Remember the dragon playground, that orange mosaic-tiled symbol of a time when Gen-X children sank their feet into sand as they swooshed down cement slides and hopped off wood-planked see-saws?
Despite being firmly of the era of rubber-floored, plastic playgrounds, my four-year-old daughter now also has fond memories of that iconic dragon slide, at least three of which survive in HDB playgrounds across the island.
The trouble is that her dragon is an inflatable replica - akin to that of a bouncy castle - set up during the June holidays on the lawn of the National Museum of Singapore.
From time to time, she swipes restlessly through the images on my smartphone to produce the shot of her queuing to scale this bouncy creature.
In the same breath, she will also recall eating a $4 watermelon and kiwi popsicle, sold from a pop-up stall on the museum's lawn. I remember licking the salty-sweet crumbs of Kaka off my fingers, trying to stretch my 20 cents for a packet of the MSG-laden snack.
In other words, her dragon is not the same as my dragon, and this fact muddies whatever pleasure I may have about my daughter experiencing a little piece of my bygone childhood.
To give some background on recent developments at the country's main history museum, the institution has become very child-friendly with a dedicated space on its third floor for young 'uns. Indeed, you could be forgiven for thinking you have wandered into a play gym, with shrieking children swarming all over the cloth puppets, kitchen sets and magnetic board of local food products.
Thanks to this set-up, called Play@NMS and open daily with free admission, my daughter Erica thinks that all museums and galleries ought to have play areas and clamours for one whenever we go to an exhibition, which is quite often for the child of an arts editor (myself) and a sometime art collector (my husband).
Of course, it is to be celebrated that museums are no longer the fusty, intimidating institutions of yore.
Purpose-built holding areas such as Play@NMS keep the little ones creatively occupied, giving at least one parent an hour's reprieve to nip over to other parts of the museum and contemplate more serious displays of art and history.
In the process, however, I realise the museum has acquired another role of which I have mixed feelings: that of custodian of my vanished childhood.
Certain elements of its children's programme, ostensibly about packaging history in a fun and immersive way for kids, are really a nod to the adults, giving baby boomers and Gen-Xers nostalgic flashbacks of a past that is already dead and can no longer be recaptured.
I am a big believer in the need to conserve our built heritage.
Over the years, as a journalist, I have written various pieces on the subject, including one on Singapore's spotty conservation record for an upcoming book published by Straits Times Press, 50 Things To Love About Singapore.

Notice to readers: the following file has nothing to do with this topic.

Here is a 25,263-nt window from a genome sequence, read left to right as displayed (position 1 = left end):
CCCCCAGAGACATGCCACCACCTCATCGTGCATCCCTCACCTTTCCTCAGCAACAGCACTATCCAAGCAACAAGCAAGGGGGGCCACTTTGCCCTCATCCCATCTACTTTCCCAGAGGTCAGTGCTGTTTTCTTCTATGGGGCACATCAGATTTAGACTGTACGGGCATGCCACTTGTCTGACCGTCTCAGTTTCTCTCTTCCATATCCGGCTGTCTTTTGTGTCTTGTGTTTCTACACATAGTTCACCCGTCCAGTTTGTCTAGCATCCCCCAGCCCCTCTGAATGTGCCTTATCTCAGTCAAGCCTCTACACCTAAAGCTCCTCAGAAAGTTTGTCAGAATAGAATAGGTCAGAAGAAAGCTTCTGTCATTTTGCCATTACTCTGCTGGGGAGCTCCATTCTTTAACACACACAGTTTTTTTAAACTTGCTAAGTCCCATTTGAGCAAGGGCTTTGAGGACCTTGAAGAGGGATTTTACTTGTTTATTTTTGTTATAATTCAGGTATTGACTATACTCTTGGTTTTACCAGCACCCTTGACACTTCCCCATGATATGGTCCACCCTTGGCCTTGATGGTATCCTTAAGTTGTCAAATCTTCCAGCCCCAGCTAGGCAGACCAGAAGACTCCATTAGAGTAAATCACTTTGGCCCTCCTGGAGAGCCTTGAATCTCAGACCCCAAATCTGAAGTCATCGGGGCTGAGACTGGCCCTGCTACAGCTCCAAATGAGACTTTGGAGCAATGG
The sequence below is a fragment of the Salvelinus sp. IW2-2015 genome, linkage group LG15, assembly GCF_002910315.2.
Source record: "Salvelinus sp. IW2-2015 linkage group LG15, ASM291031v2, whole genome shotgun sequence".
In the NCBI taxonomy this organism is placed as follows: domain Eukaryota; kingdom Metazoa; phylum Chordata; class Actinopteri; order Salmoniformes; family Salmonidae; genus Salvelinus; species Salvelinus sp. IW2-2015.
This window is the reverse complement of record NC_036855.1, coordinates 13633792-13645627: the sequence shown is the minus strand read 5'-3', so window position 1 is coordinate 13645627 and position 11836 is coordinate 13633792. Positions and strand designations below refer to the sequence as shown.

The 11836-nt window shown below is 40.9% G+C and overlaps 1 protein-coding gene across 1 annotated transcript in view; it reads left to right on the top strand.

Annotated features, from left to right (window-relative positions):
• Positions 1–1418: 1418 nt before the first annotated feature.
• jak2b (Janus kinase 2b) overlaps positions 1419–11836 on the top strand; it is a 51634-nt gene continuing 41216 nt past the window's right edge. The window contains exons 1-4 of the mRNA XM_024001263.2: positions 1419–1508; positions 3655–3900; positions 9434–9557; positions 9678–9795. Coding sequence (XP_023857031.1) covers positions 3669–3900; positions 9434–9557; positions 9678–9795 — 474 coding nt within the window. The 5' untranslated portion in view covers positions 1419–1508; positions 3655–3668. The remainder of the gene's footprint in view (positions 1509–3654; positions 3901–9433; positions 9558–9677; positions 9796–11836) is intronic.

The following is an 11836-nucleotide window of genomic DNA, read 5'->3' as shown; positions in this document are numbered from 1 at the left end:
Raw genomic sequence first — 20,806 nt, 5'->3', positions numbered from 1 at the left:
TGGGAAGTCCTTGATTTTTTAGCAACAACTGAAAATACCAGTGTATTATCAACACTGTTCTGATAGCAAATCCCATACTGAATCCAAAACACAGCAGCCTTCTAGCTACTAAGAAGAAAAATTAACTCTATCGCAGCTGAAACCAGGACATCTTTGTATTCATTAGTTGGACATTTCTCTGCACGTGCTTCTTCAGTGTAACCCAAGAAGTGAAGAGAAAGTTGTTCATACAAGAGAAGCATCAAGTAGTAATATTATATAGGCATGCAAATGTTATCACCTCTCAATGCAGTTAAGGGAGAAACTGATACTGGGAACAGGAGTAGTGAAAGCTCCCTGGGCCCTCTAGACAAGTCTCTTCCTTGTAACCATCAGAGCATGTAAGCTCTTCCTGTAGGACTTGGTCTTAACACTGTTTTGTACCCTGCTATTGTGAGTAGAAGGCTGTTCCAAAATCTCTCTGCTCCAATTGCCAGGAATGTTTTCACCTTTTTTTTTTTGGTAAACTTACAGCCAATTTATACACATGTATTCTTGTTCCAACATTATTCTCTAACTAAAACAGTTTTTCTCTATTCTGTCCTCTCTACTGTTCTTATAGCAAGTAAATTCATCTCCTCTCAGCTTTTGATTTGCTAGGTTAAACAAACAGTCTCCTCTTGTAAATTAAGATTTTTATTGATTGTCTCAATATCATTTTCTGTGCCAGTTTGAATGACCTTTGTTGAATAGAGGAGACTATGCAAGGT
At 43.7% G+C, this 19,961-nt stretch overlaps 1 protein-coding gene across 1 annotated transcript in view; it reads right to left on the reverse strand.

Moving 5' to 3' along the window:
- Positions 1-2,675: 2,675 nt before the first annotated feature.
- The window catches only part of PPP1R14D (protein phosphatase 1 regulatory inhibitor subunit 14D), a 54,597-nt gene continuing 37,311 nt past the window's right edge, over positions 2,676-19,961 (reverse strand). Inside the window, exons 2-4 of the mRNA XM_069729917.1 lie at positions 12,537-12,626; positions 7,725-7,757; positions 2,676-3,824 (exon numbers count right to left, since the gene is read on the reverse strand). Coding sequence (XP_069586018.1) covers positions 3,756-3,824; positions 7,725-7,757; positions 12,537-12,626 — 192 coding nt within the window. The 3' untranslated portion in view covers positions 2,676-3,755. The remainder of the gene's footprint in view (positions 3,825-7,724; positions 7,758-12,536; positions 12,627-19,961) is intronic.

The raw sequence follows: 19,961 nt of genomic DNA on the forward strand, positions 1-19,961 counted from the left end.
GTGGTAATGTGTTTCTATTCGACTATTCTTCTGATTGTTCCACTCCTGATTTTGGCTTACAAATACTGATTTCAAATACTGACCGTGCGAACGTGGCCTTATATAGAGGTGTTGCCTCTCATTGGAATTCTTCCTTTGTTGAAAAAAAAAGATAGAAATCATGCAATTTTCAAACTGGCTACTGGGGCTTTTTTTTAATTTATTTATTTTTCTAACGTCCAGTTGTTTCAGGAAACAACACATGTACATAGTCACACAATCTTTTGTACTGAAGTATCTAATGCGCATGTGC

Simply put, one reason I write is I do not want my children - Erica and her two-year-old brother - to grow up in a country which has erased all traces of my childhood and youth.
But the gap between Erica's and my experience of the "dragon playground" has given me pause - we drove past one of the surviving "dragons" in Toa Payoh once and I excitedly pointed it out to her, but it did not make an impression.
Yes, I still feel incredulous that the National Theatre and the old National Library - both seminal cultural buildings with a ton of memories for many Singaporeans - were bulldozed in their time.
I would be aghast if one day, all the dragon slides were to disappear off the map, taking with them the simple optimism of an era when HDB designers imagined geometric playground structures as animals and fruits.
I vaguely recall climbing into the curved beak of a pelican - an inverted semi-circle - as a little kid growing up in Marine Parade. I thought I might have dreamt it, until I found on a local heritage blog an actual black-and-white photograph of this Marine Parade pelican playground in the 1980s.
But I am realising that even if such memories are preserved in aspic for the young, they will not have the same significance for them, and it is futile to insist otherwise.
Perhaps decades later, when physical playgrounds have completely given way to virtual play environments and ice cream becomes a freeze-dried entity that keeps better, my daughter and her friends will memorialise the inflatable dragon slide on the museum lawn, as well as the side dish of a fruity ice lolly.
Who knows, but the best we can do is to relay our stories and let them take ownership of the experience.
Over the weekend, my husband and I took our kids to the National Museum for the Little Lit component of the ongoing Singapore Writers Festival. We sat on beanbags on the floor as former Rediffusion broadcasters and a children's performing group vividly recited dialect nursery rhymes - in Cantonese, Hokkien, Hakka, Teochew, Hainan and Foochow.
My husband knew the Cantonese rhymes, having grown up with the dialect. I had no memory of the Hokkien rhymes but listening to them reminded me of the chatter of my mum and aunts, a background music to my childhood of which I only gleaned fragments.
As for Erica, she was thumbing through an English-language picture book throughout the whole segment. Much later, she told me she liked the "singing" of the child performers. She had no idea what languages the rhymes were in, much less understood them.
She had a grand time at the museum though and when I dragged her away at 5pm, she screamed for the dragon slide.
I explained to her gently that it had been taken down. "Maybe it will be up again next year and we'll come back then," I said, by way of consolation.
"Okay." She brightened up.